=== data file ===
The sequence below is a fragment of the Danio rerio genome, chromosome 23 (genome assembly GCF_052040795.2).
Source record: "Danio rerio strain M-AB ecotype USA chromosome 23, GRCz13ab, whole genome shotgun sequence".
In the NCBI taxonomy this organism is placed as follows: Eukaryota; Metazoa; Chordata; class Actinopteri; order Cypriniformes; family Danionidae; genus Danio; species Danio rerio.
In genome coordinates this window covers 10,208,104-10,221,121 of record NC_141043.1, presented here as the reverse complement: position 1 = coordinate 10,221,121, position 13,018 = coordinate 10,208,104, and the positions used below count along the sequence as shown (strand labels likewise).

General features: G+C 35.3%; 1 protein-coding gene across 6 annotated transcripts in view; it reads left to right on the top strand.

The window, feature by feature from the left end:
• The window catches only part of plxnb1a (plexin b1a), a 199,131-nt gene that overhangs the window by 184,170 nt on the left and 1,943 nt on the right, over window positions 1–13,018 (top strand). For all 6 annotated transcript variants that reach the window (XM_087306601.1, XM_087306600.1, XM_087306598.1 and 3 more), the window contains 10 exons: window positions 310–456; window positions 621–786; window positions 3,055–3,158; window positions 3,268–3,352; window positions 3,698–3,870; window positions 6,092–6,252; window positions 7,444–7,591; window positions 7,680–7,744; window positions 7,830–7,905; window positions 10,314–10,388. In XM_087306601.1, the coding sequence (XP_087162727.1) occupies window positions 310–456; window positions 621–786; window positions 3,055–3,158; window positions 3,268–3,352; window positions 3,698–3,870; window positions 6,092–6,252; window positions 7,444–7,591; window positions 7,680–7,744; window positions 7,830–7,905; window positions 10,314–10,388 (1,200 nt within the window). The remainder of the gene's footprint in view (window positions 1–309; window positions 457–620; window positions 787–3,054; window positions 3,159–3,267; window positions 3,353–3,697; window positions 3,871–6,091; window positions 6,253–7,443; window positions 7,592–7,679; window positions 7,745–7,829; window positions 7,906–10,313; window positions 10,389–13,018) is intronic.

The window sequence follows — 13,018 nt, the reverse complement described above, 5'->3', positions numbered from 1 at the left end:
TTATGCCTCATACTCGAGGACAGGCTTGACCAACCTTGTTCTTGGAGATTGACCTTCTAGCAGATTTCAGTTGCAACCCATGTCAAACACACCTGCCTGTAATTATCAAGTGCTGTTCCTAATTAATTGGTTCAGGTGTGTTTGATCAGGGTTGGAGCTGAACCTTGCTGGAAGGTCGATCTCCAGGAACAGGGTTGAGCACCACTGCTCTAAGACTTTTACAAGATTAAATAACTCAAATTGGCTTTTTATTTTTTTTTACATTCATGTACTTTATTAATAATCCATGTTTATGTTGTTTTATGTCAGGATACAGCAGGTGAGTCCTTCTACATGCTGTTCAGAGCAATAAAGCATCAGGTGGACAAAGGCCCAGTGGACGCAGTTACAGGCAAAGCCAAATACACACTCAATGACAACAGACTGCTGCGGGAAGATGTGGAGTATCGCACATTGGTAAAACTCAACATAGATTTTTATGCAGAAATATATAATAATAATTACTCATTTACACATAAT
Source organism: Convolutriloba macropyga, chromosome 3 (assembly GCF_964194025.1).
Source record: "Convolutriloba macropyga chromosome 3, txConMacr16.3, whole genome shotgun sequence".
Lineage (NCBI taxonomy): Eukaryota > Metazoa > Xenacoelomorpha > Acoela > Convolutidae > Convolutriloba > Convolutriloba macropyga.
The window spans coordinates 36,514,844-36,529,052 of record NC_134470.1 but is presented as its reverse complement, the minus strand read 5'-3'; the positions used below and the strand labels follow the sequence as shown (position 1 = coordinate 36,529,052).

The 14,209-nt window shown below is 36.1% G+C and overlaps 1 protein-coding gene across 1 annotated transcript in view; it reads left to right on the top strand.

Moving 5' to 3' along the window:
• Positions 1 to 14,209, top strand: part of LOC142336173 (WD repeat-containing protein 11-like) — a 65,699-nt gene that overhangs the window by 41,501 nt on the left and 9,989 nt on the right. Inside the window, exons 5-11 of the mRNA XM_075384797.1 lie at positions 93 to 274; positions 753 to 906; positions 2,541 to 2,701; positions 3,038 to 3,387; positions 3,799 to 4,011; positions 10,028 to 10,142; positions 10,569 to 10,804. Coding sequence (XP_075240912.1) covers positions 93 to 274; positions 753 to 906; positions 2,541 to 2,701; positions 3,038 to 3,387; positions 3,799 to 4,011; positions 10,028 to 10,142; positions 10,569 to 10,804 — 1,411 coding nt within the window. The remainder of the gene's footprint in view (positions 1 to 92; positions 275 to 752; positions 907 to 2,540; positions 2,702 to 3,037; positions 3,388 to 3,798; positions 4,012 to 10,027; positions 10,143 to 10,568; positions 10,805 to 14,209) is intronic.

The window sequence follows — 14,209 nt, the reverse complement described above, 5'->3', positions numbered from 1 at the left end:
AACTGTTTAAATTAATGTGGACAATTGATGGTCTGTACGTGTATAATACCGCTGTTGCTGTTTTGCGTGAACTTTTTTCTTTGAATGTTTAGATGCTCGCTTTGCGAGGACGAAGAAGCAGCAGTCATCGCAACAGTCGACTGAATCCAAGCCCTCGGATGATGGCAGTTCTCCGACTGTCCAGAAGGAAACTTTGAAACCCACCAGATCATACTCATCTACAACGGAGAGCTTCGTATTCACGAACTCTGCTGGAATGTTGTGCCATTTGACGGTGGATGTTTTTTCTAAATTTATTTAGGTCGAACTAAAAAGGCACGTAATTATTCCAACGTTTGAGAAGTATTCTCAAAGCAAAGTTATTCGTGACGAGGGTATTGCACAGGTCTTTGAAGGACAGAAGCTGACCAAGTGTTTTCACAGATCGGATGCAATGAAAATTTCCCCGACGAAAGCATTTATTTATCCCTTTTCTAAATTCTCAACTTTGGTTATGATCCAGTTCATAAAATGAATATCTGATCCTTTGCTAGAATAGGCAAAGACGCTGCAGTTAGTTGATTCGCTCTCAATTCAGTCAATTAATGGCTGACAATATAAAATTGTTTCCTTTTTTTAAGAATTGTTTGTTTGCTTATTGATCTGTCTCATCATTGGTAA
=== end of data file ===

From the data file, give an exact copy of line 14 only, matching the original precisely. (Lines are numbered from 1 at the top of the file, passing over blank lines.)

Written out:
The 14,209-nt window shown below is 36.1% G+C and overlaps 1 protein-coding gene across 1 annotated transcript in view; it reads left to right on the top strand.